“In his dissenting opinion in Obergefell v. Hodges Justice Clarence Thomas predicted that the court’s declaration that same-sex marriage is a right would ultimately lead to conflict between that purported right and religious liberty.
“In his concurring opinion… in Masterpiece Cakeshop vs. Colorado Civil Rights Commission, Thomas concludes: “This case proves that the conflict has already emerged.”
“In Obergefell, decided by a 5-4 vote in 2015, the Supreme Court declared that the 14th Amendment creates a right for people of the same sex to marry one another.
“‘The Court’s decision today is at odds not only with the Constitution, but with the principles upon which our Nation was built,’ Thomas wrote in his dissent in Obergefell. ‘Since well before 1787, liberty has been understood as freedom from government action, not entitlement to government benefits. The Framers created our Constitution to preserve that understanding of liberty.
“‘Yet the majority invokes our Constitution in the name of a ‘liberty’ that the Framers would not have recognized, to the detriment of the liberty they sought to protect,’ Thomas continued. ‘Along the way, it rejects the idea—captured in our Declaration of Independence—that human dignity is innate and suggests instead that it comes from the government. This distortion of our Constitution not only ignores the text, it inverts the relationship between the individual and the state in our Republic. I cannot agree with it.’
In his Obergefell dissent, Thomas went on to warn: “‘In our society, marriage is not simply a governmental institution; it is a religious institution as well. Today’s decision might change the former, but it cannot change the latter. It appears all but inevitable that the two will come into conflict, particularly as individuals and churches are confronted with demands to participate in and endorse civil marriages between same-sex couples… The majority appears unmoved by that inevitability,’ wrote Thomas.
“‘It makes only a weak gesture toward religious liberty in a single paragraph,’ Thomas said in his Obergefell dissent. ‘And even that gesture indicates a misunderstanding of religious liberty in our Nation’s tradition. Religious liberty is about more than just the protection for ‘religious organizations and persons… as they seek to teach the principles that are so fulfilling and so central to their lives and faiths.’ Religious liberty is about freedom of action in matters of religion generally, and the scope of that liberty is directly correlated to the civil restraints placed upon religious practice.’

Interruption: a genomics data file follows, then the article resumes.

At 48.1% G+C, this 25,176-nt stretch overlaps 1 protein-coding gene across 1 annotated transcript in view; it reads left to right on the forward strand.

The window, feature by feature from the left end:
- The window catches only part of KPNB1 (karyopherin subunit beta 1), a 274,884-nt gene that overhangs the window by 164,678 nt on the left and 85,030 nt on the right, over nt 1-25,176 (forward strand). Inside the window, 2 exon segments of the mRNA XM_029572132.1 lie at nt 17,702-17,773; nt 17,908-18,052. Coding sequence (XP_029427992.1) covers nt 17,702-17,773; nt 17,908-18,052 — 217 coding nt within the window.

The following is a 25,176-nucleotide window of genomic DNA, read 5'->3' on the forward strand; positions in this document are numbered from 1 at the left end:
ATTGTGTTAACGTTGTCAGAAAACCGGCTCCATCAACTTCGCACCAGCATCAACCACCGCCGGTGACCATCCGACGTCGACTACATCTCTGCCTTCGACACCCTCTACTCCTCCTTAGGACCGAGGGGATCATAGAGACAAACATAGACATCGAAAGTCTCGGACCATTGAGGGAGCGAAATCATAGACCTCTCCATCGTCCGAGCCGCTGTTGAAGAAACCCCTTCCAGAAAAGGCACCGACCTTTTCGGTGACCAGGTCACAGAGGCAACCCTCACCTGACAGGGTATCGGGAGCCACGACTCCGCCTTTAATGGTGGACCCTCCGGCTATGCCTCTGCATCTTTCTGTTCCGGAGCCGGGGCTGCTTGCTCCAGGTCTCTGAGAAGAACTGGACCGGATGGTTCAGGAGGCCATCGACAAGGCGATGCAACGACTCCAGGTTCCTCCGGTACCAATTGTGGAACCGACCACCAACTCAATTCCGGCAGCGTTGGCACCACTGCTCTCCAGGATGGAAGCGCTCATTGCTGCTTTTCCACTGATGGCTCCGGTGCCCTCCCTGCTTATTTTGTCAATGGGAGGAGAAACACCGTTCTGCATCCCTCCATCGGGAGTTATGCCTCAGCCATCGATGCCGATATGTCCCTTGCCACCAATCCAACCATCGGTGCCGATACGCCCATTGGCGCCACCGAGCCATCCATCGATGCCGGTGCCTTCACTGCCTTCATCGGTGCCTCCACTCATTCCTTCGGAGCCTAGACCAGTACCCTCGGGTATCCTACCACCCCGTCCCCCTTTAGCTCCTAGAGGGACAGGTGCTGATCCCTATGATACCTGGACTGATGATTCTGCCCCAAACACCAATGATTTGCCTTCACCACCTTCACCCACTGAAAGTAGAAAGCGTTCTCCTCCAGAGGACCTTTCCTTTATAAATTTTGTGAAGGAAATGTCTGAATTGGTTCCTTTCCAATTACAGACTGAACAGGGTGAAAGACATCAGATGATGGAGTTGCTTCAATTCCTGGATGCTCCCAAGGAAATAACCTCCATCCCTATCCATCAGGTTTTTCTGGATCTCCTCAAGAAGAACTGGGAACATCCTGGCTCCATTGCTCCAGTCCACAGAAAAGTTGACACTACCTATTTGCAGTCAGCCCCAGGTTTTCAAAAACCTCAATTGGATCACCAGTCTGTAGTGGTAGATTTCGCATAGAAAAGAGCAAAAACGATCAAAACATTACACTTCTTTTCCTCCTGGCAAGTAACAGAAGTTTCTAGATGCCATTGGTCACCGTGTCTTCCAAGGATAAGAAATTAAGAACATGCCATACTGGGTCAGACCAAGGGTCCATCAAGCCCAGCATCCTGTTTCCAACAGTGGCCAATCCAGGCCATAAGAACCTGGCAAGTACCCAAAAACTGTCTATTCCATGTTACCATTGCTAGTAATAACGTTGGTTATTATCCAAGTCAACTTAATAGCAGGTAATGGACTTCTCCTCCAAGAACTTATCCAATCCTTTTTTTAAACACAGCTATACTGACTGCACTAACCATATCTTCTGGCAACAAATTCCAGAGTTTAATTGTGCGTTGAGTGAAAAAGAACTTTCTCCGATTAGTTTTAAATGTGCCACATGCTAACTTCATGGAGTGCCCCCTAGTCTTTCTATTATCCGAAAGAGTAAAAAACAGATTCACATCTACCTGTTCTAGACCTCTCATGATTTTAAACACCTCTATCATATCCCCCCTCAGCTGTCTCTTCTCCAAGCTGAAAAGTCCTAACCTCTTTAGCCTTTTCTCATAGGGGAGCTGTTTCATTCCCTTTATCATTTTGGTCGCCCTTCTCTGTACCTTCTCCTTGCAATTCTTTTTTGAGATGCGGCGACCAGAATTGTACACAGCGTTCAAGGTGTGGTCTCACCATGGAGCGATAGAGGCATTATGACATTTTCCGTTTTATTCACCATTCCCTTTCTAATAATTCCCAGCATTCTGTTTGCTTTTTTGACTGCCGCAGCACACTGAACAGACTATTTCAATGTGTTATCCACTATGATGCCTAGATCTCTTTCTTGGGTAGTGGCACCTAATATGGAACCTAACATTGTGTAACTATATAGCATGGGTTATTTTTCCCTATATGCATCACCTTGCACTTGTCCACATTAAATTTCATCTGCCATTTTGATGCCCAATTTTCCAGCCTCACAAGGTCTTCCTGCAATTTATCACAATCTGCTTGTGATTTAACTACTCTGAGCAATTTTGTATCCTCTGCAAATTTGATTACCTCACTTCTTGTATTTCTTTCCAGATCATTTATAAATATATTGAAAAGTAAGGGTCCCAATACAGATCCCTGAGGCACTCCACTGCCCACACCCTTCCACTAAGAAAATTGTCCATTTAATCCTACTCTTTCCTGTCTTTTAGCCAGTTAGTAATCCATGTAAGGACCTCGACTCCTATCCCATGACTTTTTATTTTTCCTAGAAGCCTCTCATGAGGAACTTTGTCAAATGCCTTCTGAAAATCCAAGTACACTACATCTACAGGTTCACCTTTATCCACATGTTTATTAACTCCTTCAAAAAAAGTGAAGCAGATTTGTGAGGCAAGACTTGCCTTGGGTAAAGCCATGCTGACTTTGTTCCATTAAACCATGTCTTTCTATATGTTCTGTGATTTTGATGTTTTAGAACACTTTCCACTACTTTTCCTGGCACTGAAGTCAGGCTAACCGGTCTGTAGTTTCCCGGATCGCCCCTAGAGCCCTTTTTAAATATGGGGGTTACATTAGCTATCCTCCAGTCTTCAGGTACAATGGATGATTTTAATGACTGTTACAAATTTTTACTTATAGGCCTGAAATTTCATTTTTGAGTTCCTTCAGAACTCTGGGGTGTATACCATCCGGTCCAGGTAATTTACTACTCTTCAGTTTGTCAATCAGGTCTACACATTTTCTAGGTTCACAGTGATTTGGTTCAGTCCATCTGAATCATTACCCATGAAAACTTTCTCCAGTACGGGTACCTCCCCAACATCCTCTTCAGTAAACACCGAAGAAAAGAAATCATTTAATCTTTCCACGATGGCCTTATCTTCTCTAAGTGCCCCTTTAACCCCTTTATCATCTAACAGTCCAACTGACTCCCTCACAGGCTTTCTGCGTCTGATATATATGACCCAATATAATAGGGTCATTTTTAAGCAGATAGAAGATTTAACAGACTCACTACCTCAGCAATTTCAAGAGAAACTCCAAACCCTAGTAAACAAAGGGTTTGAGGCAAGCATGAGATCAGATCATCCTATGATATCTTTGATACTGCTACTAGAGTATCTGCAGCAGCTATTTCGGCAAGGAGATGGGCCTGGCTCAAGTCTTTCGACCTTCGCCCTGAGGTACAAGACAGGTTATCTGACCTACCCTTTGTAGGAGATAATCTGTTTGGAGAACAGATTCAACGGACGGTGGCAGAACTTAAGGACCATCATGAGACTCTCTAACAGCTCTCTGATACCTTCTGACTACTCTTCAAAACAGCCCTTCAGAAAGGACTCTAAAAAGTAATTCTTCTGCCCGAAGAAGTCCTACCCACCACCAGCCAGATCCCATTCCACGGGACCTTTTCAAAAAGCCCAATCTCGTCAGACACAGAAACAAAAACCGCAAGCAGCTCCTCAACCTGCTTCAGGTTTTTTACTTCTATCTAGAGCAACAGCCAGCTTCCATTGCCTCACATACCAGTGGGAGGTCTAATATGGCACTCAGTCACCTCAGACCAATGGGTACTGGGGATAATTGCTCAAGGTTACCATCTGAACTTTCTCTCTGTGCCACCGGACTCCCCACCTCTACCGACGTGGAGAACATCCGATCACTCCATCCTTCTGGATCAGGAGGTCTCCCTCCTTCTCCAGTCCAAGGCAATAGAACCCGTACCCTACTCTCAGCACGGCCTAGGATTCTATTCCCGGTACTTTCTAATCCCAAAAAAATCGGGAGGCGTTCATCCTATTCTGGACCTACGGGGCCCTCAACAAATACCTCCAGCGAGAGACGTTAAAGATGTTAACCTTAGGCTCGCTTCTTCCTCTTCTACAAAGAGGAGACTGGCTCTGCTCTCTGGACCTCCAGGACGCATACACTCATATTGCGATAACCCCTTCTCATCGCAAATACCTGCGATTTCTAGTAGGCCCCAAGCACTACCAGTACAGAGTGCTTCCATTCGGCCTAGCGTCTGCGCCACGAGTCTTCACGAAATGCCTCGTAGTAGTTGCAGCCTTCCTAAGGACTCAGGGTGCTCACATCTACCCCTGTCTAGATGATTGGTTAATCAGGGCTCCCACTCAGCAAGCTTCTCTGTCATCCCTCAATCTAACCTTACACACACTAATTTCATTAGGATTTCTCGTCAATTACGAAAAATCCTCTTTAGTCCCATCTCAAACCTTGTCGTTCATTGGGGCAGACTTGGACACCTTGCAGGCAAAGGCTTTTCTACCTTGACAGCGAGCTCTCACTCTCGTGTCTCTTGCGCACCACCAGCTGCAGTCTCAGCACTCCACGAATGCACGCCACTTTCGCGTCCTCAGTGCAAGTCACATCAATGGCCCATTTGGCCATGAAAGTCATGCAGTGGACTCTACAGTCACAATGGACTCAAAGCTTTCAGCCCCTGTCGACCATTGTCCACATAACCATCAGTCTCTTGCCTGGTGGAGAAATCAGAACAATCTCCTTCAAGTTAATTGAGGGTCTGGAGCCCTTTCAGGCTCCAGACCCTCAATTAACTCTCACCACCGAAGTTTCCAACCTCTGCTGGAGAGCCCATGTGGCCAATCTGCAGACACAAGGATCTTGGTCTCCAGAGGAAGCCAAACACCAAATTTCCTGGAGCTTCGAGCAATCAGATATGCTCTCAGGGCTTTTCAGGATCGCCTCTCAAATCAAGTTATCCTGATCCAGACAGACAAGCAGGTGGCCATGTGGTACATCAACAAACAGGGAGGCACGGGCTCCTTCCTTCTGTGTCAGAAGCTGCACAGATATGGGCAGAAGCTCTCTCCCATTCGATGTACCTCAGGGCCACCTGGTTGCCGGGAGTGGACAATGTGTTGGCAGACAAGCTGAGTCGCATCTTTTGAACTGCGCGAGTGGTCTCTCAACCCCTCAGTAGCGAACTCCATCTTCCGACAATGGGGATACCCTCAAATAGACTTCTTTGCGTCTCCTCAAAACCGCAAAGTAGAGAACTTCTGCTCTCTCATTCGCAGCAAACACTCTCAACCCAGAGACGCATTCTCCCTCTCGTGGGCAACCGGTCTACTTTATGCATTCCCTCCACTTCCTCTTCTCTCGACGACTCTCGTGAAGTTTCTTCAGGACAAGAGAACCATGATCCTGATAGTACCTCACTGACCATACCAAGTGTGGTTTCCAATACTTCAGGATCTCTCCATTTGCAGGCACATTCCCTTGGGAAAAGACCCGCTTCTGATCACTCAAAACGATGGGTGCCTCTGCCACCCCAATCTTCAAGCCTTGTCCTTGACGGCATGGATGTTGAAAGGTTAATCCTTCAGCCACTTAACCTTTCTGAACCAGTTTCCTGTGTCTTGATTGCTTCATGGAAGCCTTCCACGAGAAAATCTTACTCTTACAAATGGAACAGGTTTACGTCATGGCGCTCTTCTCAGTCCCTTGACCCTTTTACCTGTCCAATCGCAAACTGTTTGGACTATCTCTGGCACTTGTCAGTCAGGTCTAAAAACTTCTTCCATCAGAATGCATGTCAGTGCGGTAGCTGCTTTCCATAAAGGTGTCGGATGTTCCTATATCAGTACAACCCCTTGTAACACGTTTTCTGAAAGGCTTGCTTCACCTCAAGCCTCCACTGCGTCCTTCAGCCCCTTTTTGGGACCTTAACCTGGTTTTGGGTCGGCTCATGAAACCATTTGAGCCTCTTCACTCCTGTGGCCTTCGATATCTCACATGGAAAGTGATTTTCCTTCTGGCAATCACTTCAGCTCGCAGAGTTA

“In the Masterpiece Cakeshop case… the issue was whether the state of Colorado could make the owner of a small bakery create a wedding cake for the celebration of a same-sex marriage.
“‘Jack Phillips is an expert baker who has owned and operated the shop for 24 years,’ Justice Kennedy explained in the opinion of the court. ‘Phillips is a devout Christian. He has explained that his ‘main goal in life is to be obedient to’ Jesus Christ and Christ’s ‘teachings in all aspects of his life.’
“The baker indicated that he would gladly sell his other products to a same-sex couple and would make other types of cakes for them, but that he would not create a cake to celebrate their same-sex wedding. He argued that this violated both his First Amendment right to the free exercise of religion and his First Amendment right to freedom of speech.
“The Supreme Court ruled 7-2 that the Colorado Civil Rights Commission, which held that the baker was required by law to make the cake, had in fact violated the baker’s right to the free exercise of religion.
“But the opinion of the court, written by Justice Anthony Kennedy, was narrowly focused and turned on the court’s determination that the Colorado Civil Rights Commission had not been ‘neutral’ toward the baker’s particular religious beliefs when it decided it could force him to bake a cake for a same-sex wedding.
“In his concurring opinion, Thomas argued that the baker’s right to freedom of speech had also been violated. ‘While Phillips rightly prevails on his free-exercise claim, I write separately to address his free-speech claim,’ said Thomas.
“‘Phillips’ creation of custom wedding cakes is expressive,” said Thomas. ‘The use of his artistic talents to create a well-recognized symbol that celebrates the beginning of a marriage clearly communicates a message…’
“Forcing Phillips to make custom wedding cakes for same-sex marriages requires him to, at the very least, acknowledge that same-sex weddings are ‘weddings’ and suggest that they should be celebrated—the precise message he believes his faith forbids,” Thomas concludes.
“Because the Court’s decision vindicates Phillips’ right to free exercise, it seems that religious liberty has lived to fight another day,” Thomas says. “But, in future cases, the freedom of speech could be essential to preventing Obergefell from being used to ‘stamp out every vestige of dissent’ and ‘vilify Americans who are unwilling to assent to the new orthodoxy.’ If that freedom is to maintain its vitality, reasoning like the Colorado Court of Appeals’ must be rejected.”
In the Phillips decision, it was not. The U.S. constitutional principle of Religious Liberty is really hanging on by a thread. Eventually, the United States will repudiate every principle of its constitution including and especially religious liberty. See Testimonies for the Church, Vol. 5, and page 451.